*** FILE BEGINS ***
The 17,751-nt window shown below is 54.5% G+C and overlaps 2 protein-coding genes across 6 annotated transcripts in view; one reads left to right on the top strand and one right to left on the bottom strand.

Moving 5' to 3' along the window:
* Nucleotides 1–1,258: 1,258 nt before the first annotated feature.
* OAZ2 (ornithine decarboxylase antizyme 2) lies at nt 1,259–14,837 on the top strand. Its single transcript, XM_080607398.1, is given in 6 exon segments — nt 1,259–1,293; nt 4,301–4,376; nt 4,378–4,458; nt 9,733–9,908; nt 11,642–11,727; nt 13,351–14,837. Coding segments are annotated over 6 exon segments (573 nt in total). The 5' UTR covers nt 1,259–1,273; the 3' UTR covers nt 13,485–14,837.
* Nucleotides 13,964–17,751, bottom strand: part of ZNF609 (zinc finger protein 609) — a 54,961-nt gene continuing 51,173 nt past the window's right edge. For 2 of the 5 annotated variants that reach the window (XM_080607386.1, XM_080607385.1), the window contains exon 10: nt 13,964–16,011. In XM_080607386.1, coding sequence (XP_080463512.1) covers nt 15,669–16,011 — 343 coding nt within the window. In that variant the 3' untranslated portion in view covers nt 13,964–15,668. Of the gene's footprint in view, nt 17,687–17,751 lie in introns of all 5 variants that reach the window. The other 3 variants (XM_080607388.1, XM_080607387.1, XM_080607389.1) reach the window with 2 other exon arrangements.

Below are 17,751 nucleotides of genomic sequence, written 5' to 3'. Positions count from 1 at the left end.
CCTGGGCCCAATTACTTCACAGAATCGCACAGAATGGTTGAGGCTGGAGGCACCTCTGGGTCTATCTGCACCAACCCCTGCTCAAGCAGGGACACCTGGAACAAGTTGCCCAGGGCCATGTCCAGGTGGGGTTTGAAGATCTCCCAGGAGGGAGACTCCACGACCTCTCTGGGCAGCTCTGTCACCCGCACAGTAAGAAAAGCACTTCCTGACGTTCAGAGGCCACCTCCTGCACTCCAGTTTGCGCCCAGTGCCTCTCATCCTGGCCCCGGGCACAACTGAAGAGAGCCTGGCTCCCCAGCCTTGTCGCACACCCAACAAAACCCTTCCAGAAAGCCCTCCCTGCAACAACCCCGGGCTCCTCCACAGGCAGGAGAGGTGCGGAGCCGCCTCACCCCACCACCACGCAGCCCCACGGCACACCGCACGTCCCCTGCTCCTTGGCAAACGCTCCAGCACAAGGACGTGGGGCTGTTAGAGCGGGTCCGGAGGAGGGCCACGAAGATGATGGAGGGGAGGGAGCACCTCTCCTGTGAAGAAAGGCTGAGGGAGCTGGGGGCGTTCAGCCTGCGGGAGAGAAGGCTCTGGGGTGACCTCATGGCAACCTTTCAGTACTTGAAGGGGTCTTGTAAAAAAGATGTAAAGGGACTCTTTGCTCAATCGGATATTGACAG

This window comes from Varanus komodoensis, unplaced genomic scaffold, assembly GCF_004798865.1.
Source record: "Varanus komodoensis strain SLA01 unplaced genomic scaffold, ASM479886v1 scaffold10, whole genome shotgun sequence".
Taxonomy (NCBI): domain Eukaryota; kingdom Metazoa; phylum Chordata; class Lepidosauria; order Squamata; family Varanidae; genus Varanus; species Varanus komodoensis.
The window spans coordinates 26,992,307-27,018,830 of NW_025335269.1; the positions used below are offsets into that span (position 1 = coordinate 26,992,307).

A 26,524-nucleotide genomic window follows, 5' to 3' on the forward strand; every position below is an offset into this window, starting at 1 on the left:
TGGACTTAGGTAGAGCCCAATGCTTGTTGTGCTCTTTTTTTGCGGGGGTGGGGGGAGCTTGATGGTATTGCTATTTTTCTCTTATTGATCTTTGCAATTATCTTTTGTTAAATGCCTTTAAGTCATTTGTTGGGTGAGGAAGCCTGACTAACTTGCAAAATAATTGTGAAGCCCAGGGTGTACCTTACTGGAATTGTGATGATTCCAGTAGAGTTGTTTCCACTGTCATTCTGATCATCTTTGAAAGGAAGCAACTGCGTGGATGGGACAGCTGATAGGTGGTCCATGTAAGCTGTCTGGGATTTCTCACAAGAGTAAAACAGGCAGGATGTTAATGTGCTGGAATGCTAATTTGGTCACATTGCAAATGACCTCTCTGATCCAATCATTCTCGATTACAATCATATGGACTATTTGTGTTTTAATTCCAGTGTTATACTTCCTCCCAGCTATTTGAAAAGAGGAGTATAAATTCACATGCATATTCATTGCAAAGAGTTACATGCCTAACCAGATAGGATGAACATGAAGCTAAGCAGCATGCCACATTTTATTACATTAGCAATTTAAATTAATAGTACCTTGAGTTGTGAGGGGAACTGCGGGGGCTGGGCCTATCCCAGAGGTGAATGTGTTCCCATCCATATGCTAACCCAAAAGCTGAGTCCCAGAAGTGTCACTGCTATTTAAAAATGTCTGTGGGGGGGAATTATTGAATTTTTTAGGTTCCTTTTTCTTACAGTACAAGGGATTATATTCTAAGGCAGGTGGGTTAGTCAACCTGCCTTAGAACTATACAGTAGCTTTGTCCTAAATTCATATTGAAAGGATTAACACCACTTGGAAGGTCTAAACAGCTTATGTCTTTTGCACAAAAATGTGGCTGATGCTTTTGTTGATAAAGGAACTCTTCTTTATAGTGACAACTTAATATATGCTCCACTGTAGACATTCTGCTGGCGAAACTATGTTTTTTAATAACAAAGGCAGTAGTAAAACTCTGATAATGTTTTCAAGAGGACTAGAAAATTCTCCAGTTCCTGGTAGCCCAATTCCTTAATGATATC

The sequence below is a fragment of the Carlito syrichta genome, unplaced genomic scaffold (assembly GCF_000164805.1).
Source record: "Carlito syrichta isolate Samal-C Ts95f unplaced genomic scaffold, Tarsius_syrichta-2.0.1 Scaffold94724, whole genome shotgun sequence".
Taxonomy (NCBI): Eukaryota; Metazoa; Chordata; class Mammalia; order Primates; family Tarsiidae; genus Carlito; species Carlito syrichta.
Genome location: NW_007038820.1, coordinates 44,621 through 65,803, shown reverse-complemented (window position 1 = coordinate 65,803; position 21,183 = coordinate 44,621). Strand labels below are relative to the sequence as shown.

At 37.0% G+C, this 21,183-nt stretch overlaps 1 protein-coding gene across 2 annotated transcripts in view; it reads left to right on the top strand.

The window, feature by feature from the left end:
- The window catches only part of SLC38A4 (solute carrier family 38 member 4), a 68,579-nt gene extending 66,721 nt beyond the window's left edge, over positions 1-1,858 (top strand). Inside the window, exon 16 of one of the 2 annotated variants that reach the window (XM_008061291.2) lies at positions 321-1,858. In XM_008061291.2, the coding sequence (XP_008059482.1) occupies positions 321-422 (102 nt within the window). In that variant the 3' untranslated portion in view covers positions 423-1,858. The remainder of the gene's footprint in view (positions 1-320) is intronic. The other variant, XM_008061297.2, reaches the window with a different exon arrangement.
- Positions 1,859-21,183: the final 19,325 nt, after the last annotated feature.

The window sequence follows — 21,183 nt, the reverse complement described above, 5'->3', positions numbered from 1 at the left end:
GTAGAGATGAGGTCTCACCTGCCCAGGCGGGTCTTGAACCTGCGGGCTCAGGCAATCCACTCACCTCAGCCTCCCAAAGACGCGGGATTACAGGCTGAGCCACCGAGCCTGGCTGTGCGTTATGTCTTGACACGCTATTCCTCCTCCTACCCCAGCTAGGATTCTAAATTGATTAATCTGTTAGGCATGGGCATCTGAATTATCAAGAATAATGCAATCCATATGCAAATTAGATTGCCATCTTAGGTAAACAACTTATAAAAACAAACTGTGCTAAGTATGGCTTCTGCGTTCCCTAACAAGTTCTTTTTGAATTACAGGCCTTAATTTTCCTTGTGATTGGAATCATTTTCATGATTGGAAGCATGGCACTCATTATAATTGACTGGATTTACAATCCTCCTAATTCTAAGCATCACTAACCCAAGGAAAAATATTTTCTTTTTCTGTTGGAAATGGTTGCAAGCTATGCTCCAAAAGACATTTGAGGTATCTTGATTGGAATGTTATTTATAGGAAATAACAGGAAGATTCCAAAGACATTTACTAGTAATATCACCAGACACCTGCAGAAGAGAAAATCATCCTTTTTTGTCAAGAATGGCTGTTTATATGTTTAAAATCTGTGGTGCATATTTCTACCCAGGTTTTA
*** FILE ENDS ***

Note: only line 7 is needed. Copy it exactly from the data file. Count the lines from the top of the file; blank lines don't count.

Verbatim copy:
CCTGGGCCCAATTACTTCACAGAATCGCACAGAATGGTTGAGGCTGGAGGCACCTCTGGGTCTATCTGCACCAACCCCTGCTCAAGCAGGGACACCTGGAACAAGTTGCCCAGGGCCATGTCCAGGTGGGGTTTGAAGATCTCCCAGGAGGGAGACTCCACGACCTCTCTGGGCAGCTCTGTCACCCGCACAGTAAGAAAAGCACTTCCTGACGTTCAGAGGCCACCTCCTGCACTCCAGTTTGCGCCCAGTGCCTCTCATCCTGGCCCCGGGCACAACTGAAGAGAGCCTGGCTCCCCAGCCTTGTCGCACACCCAACAAAACCCTTCCAGAAAGCCCTCCCTGCAACAACCCCGGGCTCCTCCACAGGCAGGAGAGGTGCGGAGCCGCCTCACCCCACCACCACGCAGCCCCACGGCACACCGCACGTCCCCTGCTCCTTGGCAAACGCTCCAGCACAAGGACGTGGGGCTGTTAGAGCGGGTCCGGAGGAGGGCCACGAAGATGATGGAGGGGAGGGAGCACCTCTCCTGTGAAGAAAGGCTGAGGGAGCTGGGGGCGTTCAGCCTGCGGGAGAGAAGGCTCTGGGGTGACCTCATGGCAACCTTTCAGTACTTGAAGGGGTCTTGTAAAAAAGATGTAAAGGGACTCTTTGCTCAATCGGATATTGACAG